We have been in Cornwall a week now, house and pet sitting on a 12 acre property with an amazing garden that leads down to a river. Every day we walk the dogs (and sometimes one of the cats comes too) down through trees and undergrowth and it’s so peaceful and green. There are wild flower meadows, vistas out to surrounding farmland and everywhere the sound of birdsong. There’s even the occasional rabbit and fox.
This is a stunning area and one I’ve wanted to return to for many years having only seen a little in the 80s when I lived in London. So far we have driven down to Falmouth to visit Pendennis Castle with its history going back to when Henry VIII ordered the castle to be built in case of invasion from across the sea. The harbour is very deep and in theory boats could come in as far as Truro, essentially invading Britain. This didn’t happen although the Spanish did have a go but were knocked back by rough seas. Later the potential threat came from Napoleon and the two World Wars. So Pendennis has a lot of military history and we did enjoy a tour of the Battery and it’s magazine with its various weapons including a disappearing cannon which retracted back and down so that the targeted fleet out in the harbour couldn’t see where the shots were coming from. Shame about the big plume of smoke rising up over the canon, no doubt visible for miles around. They may not have thought that one through!
We also visited the beach at Falmouth just as the rain started. Now I know we are in England. Although to be fair we have had some beautiful weather as well. Let’s call it a mixed bag.
A couple of days later we headed to Port Issac where Doc Martin is filmed. We had some of that beautiful weather and really enjoyed the walk through the village and around to the headland. A lot of tourists here and a few too many Doc Martin mugs on sale but it didn’t detract from the simple beauty of the bay and picturesque white and blue painted cottages.
Another day we walked and climbed to the ruins of Tintagel castle, further north along the west coast of Cornwall. It’s not for the faint hearted as some of the steps carved out of the rock are very steep but it’s so worth it. Ruins in this area date back to the dark ages (5th century) and supposedly it was the home of the mythological King Arthur. We walked down to Merlins Cave and then back up and along the headland with its views out to the Atlantic. Again the weather was sunny although the wind was, let’s say, refreshing. It blew the cobwebs away for sure.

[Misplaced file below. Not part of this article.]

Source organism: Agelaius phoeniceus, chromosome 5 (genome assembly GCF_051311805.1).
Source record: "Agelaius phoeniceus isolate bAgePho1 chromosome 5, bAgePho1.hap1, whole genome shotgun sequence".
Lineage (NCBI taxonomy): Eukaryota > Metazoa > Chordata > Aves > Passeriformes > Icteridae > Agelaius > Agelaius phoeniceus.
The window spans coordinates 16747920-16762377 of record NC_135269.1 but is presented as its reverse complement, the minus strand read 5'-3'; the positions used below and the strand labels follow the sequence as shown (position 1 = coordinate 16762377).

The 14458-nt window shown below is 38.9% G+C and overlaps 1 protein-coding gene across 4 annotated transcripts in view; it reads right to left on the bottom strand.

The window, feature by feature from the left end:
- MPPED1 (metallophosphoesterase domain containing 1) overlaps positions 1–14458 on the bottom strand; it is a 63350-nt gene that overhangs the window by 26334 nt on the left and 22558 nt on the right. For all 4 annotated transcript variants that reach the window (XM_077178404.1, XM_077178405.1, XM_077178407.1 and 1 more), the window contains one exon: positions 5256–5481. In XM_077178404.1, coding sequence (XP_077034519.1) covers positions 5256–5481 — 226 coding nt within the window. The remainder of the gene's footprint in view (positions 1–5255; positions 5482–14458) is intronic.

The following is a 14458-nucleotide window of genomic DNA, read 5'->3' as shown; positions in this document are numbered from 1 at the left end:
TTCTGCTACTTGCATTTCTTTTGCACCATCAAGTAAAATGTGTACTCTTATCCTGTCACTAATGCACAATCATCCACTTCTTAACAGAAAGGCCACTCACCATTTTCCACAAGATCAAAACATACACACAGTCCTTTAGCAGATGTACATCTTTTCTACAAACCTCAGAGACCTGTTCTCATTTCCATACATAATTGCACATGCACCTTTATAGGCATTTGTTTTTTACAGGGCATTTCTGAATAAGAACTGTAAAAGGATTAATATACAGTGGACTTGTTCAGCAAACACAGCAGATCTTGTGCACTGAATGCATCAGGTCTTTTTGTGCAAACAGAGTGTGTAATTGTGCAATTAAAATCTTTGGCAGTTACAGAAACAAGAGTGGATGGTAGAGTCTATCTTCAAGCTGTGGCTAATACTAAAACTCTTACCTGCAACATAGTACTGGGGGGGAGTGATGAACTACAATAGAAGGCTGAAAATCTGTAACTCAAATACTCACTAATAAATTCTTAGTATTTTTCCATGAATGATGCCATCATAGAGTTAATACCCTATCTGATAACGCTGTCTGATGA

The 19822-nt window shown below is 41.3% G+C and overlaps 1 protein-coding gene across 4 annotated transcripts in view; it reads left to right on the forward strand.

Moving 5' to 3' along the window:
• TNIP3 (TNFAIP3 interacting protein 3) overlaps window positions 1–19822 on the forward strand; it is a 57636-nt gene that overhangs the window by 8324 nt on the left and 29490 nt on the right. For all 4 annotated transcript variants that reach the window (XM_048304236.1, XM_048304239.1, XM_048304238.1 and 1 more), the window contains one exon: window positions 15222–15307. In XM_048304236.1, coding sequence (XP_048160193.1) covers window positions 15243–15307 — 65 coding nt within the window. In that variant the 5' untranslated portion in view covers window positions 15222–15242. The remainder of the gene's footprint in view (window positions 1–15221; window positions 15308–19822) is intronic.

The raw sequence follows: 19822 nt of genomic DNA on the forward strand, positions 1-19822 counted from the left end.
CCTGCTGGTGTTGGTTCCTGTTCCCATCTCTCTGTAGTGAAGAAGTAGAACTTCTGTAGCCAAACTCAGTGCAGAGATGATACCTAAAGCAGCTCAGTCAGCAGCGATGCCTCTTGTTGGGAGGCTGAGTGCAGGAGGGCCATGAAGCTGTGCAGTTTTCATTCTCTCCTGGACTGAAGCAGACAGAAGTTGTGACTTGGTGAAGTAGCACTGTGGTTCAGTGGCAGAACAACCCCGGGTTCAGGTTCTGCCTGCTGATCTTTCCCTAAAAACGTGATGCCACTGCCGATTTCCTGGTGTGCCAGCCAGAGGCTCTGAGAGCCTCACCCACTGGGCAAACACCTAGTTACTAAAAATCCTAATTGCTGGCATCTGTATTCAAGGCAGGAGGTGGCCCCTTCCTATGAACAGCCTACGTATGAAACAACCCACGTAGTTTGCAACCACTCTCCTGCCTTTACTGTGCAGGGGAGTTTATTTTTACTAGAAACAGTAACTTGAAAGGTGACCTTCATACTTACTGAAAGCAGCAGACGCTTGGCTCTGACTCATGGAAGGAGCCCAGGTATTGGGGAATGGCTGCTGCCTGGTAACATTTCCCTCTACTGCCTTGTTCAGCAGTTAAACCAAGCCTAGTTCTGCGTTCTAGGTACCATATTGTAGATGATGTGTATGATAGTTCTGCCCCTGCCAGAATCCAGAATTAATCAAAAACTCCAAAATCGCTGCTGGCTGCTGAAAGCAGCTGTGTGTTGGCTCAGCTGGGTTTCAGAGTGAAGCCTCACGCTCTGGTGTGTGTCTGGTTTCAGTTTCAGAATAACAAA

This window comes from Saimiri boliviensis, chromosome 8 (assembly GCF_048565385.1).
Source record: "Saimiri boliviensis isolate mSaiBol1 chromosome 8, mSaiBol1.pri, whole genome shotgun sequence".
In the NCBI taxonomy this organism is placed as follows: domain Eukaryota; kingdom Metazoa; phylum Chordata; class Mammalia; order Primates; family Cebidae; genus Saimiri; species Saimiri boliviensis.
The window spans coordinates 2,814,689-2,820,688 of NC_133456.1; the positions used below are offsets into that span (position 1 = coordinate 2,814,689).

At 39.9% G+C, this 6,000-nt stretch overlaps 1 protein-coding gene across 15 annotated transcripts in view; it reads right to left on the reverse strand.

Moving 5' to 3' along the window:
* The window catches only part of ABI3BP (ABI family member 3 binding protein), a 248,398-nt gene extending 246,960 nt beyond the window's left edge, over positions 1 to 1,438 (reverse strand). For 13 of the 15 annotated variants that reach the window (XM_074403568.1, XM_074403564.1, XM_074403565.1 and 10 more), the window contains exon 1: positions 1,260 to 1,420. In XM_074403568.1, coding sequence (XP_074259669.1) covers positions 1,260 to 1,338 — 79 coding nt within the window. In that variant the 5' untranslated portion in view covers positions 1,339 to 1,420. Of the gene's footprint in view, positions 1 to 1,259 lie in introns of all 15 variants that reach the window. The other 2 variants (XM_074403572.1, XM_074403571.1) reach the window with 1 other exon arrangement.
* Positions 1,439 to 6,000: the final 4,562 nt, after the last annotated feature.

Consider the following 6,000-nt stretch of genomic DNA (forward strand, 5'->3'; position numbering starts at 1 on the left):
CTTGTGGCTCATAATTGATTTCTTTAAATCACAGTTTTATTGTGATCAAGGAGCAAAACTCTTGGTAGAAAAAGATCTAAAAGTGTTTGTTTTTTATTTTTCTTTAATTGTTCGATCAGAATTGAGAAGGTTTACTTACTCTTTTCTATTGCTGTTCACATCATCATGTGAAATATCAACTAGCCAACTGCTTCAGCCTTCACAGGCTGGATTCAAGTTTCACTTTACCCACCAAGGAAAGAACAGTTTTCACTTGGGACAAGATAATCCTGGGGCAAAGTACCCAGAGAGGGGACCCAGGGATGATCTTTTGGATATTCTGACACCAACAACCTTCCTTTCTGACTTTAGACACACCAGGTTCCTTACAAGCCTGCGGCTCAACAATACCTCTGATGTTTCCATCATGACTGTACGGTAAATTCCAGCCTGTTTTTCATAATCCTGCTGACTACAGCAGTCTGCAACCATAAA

The same day we drove home via Boscastle which has an amazing hidden harbour perfect for smuggling. Really reminded me of my much-loved Famous Five books. Now days the fishing boats bring back crayfish and crabs.
Speaking of local delicacies, Alan is carrying out an in-depth study of the Cornish Pasty. It’s a difficult but rewarding job and I’ll let you know the findings once he has a big enough sample. (As a side note every village we have visited so far has claimed to have won the award for the Worlds Best Pasty. Hmmm).
I’ve had one Cornish Cream Tea and was bitterly disappointed by the crumbling rockcake-like scone (English Heritage cafe at Tintagel). I’ll soldier on though and try again elsewhere. Someone’s got to do it etc.
Here are a few pics from the week that was. Excuse all the scenic shots. I couldn’t stop taking photos, the landscape and seascape is so spectacular in Cornwall and we’ve only just scratched the surface.